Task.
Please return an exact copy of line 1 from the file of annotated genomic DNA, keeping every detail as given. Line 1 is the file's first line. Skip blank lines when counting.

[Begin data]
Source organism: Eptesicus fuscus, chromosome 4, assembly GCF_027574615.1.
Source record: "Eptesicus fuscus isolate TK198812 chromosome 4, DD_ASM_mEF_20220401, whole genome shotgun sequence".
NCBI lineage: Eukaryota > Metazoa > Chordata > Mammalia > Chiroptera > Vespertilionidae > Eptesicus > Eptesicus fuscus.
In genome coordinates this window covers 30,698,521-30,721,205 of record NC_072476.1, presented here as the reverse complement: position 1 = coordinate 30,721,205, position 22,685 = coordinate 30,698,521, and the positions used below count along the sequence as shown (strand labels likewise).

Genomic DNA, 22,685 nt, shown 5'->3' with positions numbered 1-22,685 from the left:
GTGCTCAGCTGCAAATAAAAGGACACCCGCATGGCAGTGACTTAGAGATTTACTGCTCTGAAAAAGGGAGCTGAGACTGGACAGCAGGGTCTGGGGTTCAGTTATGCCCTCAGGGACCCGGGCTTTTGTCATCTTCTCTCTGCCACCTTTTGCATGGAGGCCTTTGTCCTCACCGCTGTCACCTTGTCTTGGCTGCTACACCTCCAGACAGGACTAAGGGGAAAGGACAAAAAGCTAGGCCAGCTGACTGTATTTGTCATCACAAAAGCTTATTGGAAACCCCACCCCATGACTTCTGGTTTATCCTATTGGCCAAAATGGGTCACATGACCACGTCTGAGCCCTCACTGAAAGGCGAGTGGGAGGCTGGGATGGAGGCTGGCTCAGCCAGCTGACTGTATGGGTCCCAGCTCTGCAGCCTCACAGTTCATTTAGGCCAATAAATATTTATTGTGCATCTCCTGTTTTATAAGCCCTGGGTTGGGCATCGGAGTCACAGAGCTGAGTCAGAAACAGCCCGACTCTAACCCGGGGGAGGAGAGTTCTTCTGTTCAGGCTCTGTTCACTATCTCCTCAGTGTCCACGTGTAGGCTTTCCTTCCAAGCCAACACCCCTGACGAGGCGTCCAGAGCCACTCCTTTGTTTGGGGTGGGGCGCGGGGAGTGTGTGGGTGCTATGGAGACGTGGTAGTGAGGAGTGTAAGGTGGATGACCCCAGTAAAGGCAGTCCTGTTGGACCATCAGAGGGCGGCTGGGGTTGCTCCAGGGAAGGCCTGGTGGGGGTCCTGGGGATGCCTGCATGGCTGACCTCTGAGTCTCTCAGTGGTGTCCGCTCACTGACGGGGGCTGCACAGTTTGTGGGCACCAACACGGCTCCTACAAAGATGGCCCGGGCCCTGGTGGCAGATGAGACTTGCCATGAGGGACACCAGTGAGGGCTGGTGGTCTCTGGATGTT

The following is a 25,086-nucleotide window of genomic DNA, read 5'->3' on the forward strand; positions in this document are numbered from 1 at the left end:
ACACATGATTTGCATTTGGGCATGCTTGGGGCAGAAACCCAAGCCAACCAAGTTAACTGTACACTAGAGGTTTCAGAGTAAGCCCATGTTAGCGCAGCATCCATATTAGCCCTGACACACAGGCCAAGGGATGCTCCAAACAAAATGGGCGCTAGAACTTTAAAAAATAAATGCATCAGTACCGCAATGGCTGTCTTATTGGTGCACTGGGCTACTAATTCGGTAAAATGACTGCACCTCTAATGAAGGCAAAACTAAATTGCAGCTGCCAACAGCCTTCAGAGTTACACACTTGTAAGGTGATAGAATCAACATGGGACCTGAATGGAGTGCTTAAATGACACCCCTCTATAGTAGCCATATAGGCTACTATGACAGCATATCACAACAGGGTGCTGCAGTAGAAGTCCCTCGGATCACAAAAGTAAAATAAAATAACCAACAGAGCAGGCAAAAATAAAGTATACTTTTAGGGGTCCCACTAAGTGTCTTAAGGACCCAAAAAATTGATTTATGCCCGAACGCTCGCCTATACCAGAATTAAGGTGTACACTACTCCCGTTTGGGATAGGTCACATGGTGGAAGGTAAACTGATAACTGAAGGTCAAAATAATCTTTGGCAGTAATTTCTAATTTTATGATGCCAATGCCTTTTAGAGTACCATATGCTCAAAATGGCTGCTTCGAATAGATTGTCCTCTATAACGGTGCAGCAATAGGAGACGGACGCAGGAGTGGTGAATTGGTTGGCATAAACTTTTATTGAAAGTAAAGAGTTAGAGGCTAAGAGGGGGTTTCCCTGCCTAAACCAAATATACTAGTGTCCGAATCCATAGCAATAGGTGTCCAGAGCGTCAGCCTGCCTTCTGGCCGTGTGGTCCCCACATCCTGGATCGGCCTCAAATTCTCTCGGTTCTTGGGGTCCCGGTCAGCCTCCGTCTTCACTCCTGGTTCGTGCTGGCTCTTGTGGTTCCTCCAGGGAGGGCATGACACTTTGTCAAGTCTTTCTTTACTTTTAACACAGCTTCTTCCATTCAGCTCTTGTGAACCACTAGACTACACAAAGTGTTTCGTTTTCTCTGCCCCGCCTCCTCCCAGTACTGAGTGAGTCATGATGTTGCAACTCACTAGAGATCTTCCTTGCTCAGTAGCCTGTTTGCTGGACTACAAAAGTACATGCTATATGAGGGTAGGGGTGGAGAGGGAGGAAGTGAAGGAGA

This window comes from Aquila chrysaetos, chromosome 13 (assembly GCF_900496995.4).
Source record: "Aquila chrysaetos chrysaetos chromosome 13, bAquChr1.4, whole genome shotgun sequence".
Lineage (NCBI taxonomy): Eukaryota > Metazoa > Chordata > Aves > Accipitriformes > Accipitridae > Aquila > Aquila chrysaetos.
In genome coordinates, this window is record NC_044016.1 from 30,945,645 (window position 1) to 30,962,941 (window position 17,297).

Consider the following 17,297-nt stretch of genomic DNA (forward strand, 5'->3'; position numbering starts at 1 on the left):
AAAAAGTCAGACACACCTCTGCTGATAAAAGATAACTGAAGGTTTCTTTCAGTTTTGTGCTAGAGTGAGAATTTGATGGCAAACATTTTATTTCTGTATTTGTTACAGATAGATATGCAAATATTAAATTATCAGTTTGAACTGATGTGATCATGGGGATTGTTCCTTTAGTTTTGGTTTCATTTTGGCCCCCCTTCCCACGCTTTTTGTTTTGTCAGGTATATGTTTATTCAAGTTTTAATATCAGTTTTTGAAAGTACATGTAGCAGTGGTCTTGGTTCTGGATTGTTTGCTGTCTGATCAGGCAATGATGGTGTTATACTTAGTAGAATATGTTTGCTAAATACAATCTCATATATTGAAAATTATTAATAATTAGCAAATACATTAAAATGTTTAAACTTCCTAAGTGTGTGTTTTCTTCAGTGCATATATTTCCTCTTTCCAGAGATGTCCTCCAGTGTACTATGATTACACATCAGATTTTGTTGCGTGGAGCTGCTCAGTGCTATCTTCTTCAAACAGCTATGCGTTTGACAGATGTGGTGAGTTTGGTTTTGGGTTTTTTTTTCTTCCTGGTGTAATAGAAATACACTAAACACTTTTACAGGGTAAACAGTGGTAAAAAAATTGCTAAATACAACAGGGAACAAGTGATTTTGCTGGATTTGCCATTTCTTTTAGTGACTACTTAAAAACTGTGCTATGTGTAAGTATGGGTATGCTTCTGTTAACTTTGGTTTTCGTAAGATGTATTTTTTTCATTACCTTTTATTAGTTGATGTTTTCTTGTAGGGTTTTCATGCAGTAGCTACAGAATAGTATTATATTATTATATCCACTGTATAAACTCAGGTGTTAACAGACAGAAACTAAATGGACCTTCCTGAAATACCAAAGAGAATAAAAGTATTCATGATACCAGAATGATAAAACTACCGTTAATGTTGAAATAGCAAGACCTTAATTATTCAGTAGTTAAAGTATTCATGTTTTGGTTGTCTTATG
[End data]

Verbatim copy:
Source organism: Eptesicus fuscus, chromosome 4, assembly GCF_027574615.1.